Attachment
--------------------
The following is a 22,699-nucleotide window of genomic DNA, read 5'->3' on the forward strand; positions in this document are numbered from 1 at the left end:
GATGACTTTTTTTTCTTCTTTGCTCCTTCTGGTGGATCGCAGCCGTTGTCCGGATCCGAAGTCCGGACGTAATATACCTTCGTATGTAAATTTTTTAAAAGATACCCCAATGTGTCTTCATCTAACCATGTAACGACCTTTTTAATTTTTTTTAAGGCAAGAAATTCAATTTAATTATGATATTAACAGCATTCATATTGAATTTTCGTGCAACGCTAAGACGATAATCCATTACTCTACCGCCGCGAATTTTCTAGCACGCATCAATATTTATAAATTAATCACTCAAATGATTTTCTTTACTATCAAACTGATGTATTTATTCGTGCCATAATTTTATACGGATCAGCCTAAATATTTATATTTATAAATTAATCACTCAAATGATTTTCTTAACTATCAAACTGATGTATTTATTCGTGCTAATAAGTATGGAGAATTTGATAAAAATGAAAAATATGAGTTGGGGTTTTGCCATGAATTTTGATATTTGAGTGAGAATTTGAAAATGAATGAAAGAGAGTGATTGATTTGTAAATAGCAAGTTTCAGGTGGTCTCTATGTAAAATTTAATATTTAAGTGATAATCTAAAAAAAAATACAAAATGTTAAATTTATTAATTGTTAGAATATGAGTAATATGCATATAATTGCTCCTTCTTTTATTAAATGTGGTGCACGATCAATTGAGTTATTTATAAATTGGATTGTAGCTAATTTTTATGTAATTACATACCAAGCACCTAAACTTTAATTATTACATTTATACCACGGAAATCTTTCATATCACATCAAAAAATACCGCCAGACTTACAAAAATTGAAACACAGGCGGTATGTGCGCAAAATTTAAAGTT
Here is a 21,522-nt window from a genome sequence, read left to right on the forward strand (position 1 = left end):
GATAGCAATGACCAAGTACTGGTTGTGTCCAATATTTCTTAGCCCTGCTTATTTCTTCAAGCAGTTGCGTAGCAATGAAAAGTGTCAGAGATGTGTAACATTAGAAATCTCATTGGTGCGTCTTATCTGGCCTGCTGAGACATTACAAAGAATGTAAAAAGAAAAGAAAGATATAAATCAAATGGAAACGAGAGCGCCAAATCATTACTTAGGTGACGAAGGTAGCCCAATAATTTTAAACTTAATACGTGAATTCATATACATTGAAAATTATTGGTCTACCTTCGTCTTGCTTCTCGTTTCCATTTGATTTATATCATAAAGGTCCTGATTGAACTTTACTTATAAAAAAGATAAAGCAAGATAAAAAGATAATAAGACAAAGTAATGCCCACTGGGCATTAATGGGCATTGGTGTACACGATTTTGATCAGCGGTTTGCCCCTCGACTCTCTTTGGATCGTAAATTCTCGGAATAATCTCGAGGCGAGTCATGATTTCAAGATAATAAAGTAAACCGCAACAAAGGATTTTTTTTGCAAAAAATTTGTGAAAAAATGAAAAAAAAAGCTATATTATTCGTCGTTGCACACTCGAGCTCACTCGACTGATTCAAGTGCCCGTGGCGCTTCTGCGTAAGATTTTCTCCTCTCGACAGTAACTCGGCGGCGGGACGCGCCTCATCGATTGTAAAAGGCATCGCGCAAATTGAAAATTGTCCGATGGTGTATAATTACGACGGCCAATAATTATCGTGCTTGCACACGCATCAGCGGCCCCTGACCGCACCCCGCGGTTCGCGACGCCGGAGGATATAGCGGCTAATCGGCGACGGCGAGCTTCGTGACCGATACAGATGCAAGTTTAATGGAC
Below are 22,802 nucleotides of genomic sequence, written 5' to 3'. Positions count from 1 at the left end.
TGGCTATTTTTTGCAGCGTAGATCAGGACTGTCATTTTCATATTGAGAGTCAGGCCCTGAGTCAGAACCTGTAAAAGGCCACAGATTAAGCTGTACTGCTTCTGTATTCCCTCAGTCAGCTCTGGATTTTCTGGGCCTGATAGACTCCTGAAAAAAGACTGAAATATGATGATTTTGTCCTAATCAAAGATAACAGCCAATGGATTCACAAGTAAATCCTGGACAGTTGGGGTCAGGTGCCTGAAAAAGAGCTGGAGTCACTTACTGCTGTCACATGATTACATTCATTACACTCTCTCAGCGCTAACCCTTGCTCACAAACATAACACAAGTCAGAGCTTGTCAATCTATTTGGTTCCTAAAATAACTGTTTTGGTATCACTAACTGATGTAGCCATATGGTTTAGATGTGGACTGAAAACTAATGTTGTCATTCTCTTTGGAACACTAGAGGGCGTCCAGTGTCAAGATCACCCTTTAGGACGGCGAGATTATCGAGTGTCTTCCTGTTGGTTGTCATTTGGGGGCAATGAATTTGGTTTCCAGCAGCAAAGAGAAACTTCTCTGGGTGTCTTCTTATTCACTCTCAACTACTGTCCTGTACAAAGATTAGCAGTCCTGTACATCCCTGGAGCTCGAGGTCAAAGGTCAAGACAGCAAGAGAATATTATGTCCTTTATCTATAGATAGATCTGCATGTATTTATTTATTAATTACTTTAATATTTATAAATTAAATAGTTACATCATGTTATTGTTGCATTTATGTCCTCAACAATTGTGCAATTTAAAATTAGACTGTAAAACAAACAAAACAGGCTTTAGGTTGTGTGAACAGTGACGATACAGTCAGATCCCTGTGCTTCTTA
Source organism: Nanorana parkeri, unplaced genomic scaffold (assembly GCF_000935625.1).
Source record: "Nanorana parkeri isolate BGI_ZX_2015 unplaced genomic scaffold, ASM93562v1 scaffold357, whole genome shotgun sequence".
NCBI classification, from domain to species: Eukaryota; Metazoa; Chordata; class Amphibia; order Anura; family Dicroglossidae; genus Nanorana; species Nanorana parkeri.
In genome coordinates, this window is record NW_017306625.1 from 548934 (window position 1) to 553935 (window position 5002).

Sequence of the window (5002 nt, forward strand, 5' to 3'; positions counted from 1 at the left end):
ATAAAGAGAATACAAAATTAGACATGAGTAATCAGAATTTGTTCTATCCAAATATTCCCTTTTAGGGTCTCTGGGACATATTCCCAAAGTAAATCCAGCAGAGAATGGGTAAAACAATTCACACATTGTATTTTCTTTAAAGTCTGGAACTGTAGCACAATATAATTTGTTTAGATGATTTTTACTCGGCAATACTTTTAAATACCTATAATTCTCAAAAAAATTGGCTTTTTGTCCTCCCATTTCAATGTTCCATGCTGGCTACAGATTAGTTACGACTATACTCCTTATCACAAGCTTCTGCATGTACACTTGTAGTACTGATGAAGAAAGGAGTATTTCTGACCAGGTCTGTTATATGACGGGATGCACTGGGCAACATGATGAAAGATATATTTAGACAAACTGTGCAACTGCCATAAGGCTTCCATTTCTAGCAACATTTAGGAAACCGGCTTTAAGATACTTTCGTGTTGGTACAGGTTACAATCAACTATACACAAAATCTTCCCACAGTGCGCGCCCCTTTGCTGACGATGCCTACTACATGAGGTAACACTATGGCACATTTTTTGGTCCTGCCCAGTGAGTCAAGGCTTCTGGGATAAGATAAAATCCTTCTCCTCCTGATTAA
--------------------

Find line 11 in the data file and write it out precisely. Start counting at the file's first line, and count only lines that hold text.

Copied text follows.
Sequence of the window (5002 nt, forward strand, 5' to 3'; positions counted from 1 at the left end):